From darkness to light: new exhibition reveals rare photos taken by UAE's 'royal photographer'
With Sheikh Zayed’s birthday being marked on Monday, we visit The Founding Fathers Exhibition at Etihad Museum
“When the curtains were closed, that was life. There was no light, it could last days – it was exciting.”
I’m standing in a small room, scarcely furnished, but with a row of cabinets along one wall. It’s dark, except for a deep red glow that comes from a bare lightbulb. Above the cabinets, ladles and serving spoons hang from a string next to black-and-white photographs. A box of Omo washing powder sits beside strips of photography negatives. A silver thali bowl lies next to the sink.
[My father] would be only focused on the shot and he would capture that with such integrity
Neel Shukla, the son of photographer Ramesh
“We used to have to smell the thali dish,” says Neel Shukla, the son of photographer Ramesh Shukla, the inspiration behind Etihad Museum’s new display, The Founding Fathers Exhibition. “My parents didn’t have fancy equipment. So one dish we used for food and the other was for developing photographs. We didn’t want to get them mixed up, so we’d check which was which by smelling them.”
Look through the photo gallery above to see more of the new exhibition.
A 'royal photographer'
Photography permeated the lives of the entire Shukla family. It’s this passion, commitment and relentless all-pervading sense of camerawork that has established Ramesh, who is now in his eighties, as one of the UAE’s most prominent “royal photographers”.
Having come to the country in 1965 on a ship from Mumbai, Ramesh landed in Sharjah with only his camera, a few rolls of film and 50 rupees (Dh3) in his pocket. He fell in love with the nomadic lifestyle instantly and began taking pictures. Not long after his arrival, he met Sheikh Zayed, the Founding Father – whose birthday will be marked on Monday – at a morning meeting at the Sharjah Camel Festival.
“He was drawn to him and took some pictures that he immediately developed by hand,” Neel explains. “The next day, he took them to Sheikh Zayed, who liked the pictures and asked my father what he wanted in return. He replied, ‘only your blessings,’ and a connection was formed.”
A new mission
From that day on, Ramesh dedicated his life to capturing images of the UAE’s leaders. He recorded moments of the nation’s history using equipment given to him by his father when he was 15 years old, a single reflex camera with no focus, no mirroring and no light metre. “He could feel the light,” explains Neel. “The camera was an extension of his body. He would throw himself on the ground, he would do the impossible, he would hurt himself, but he would be only focused on the shot and he would capture that with such integrity.”
With only 12 photographs in a single roll, every picture had to count. Ramesh would rise early and leave home before sunrise to settle in the place he knew the sheikhs would be later that day, often bringing his son along for the journey. After finding the perfect spot, Ramesh would simply wait.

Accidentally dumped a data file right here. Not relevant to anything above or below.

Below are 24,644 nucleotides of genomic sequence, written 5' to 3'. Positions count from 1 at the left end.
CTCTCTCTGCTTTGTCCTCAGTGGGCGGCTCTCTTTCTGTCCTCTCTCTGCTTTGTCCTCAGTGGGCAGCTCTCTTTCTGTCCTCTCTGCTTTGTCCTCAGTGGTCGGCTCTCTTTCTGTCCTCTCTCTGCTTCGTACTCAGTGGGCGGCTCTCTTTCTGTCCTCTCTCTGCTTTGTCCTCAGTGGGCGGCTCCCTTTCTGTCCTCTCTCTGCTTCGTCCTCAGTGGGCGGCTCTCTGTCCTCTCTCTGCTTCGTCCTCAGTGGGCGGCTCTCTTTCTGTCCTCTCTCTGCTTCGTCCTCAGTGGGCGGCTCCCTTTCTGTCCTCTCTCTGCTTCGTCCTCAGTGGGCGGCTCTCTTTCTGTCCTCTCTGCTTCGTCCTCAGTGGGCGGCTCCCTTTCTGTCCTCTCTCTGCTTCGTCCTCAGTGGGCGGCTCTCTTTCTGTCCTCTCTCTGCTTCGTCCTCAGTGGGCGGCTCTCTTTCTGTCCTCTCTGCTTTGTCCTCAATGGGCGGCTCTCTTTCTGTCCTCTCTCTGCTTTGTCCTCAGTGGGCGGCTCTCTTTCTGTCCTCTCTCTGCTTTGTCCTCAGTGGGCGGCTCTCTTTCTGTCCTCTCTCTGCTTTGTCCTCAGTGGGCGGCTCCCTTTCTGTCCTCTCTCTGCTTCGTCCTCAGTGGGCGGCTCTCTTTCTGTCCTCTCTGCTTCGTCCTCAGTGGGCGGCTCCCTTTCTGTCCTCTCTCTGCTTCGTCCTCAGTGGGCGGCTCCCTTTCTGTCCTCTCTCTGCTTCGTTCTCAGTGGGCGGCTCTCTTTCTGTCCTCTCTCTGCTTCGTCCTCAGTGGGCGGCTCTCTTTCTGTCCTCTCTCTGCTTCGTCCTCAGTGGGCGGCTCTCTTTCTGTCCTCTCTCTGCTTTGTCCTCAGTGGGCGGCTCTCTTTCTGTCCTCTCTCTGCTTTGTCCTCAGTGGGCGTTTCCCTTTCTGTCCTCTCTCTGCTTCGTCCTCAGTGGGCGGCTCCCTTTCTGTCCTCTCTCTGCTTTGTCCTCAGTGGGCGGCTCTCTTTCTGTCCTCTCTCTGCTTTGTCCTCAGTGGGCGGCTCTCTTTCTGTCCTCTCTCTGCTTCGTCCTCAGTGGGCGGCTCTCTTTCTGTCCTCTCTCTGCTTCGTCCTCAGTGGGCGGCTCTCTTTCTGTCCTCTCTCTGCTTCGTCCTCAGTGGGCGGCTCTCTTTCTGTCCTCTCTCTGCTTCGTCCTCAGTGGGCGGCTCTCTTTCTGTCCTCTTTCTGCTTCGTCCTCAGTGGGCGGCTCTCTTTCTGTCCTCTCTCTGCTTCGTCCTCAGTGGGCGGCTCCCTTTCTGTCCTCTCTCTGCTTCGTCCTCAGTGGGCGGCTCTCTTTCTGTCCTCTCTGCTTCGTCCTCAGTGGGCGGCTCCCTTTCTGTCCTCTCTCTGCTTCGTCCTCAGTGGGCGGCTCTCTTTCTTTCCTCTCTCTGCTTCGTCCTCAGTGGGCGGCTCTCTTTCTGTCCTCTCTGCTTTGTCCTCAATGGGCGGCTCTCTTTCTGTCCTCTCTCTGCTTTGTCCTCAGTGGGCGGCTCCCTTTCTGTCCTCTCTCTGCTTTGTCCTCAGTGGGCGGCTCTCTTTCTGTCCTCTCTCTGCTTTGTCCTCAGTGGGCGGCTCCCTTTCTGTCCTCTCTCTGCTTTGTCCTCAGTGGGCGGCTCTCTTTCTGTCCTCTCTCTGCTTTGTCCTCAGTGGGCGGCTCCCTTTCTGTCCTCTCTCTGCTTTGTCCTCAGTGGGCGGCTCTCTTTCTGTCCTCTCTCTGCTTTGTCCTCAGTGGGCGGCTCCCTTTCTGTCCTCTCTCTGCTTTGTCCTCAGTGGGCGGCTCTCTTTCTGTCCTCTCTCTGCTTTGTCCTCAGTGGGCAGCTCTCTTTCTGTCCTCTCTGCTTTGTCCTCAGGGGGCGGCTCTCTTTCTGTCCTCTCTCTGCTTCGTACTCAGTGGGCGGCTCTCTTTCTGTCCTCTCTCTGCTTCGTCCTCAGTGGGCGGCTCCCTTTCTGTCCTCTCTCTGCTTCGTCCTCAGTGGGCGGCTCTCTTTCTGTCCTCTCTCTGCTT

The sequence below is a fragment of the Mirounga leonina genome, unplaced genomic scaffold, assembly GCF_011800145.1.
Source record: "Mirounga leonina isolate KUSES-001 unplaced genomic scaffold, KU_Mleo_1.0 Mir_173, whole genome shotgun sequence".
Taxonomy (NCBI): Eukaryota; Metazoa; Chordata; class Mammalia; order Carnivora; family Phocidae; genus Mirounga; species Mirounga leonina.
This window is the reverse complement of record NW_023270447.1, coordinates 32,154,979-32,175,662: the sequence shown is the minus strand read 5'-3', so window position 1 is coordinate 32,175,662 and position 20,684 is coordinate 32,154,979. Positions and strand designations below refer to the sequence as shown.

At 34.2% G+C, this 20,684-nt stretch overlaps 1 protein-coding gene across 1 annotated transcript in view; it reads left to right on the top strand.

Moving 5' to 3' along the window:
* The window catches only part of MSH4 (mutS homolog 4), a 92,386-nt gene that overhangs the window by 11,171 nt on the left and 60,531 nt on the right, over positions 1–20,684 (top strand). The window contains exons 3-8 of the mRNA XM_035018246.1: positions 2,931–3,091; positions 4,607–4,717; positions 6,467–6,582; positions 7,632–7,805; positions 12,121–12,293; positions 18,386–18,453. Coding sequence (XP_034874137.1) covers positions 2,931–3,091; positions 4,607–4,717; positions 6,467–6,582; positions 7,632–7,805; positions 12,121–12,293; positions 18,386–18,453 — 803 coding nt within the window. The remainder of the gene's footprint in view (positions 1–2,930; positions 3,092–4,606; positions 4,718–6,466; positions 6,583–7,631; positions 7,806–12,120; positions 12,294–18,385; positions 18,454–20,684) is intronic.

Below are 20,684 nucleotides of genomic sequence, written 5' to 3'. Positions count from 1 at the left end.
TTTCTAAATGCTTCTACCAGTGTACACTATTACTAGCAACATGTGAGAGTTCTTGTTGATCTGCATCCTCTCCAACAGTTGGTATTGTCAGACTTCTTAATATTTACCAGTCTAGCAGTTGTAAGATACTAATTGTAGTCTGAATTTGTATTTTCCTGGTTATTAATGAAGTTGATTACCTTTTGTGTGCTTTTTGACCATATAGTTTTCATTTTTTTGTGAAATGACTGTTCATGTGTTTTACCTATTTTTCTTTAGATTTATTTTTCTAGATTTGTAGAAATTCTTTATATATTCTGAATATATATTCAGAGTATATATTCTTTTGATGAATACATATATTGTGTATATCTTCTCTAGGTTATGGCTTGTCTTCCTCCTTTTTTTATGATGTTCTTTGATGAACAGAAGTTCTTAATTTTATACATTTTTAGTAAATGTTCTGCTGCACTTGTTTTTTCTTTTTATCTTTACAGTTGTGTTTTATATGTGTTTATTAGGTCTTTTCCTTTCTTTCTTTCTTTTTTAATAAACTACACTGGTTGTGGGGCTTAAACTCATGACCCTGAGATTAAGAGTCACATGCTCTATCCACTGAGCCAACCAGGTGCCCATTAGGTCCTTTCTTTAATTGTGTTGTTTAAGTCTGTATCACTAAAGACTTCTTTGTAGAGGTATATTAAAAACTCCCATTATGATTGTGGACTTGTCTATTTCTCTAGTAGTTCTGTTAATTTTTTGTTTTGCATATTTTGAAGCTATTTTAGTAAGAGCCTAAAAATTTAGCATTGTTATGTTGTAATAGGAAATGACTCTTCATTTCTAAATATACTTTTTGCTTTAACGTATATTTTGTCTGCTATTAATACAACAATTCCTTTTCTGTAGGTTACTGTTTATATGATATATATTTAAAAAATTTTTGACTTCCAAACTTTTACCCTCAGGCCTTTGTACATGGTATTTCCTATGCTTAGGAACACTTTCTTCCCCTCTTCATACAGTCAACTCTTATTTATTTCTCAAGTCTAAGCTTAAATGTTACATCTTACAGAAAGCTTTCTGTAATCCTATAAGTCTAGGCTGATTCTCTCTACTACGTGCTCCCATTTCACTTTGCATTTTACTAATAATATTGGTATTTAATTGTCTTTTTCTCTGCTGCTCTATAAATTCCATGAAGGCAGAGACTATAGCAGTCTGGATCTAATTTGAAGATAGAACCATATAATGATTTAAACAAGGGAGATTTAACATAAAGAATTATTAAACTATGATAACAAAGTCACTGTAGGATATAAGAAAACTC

Many of his pictures are on display at Etihad Museum and cast two key historical figures, Sheikh Zayed and Sheikh Rashid bin Saeed Al Maktoum, the former Vice President and Ruler of Dubai, in a new light. Some images have never been published before, while new treatments have been given to others. There is a sense of symmetry in these images, which capture the friendship between Sheikh Zayed and Sheikh Rashid. Fittingly, many of the images were originally taken on the same site where they are now displayed – the historic land in Dubai on which Etihad Museum now stands.
As I wander around the exhibition, huge prints of the sheikhs tower above me and the sense of symmetry intensifies through the composition of the pictures on show, with the subjects depicted side by side or opposite one another. There’s also a feeling of significance in the size of the canvases, as if they are somehow looking down on me from above.
'She was his muse'
Ramesh did not speak English and could not read. When it came to turning off the lights and entering “darkroom mode”, the wisdom lay with his wife, Tarulatta. She would read him pages of the Kodak Master Darkroom Dataguide, published in 1967 and he would follow her every instruction to bring the images to life. “She was his muse in so many ways,” says Neel, smiling.
As well as the sheikhs’ images and the replica darkroom, the trusty camera that Ramesh used is also on display. A video shows the photographer talking about his work – at one point he gets quite emotional and it’s clear his passion runs deep. A timeline of moments, both from the history of the UAE and Ramesh’s life, run along one wall.
Unused rolls of film, strips of negatives, a box of camera lenses and a cumbersome tripod that accompanied the photographer everywhere are on display, too, having been preserved carefully by Neel’s mother.
The original negative that captured the seven rulers of the UAE as they stood together to form the country closes this memory box on a note of sheer historical importance.
For Neel, it has been a test of patience. “To be able to capture this detail and this resolution and these moments in time from a 55-year-old negative can only happen through dedication, love and patience,” he says. “We have all been waiting patiently for this moment.”
The exhibition runs at Etihad Museum until December and also celebrates the release of Ramesh Shukla’s book, also called The Founding Fathers, proceeds from which will go to charity
Updated: May 3, 2019 12:02 PM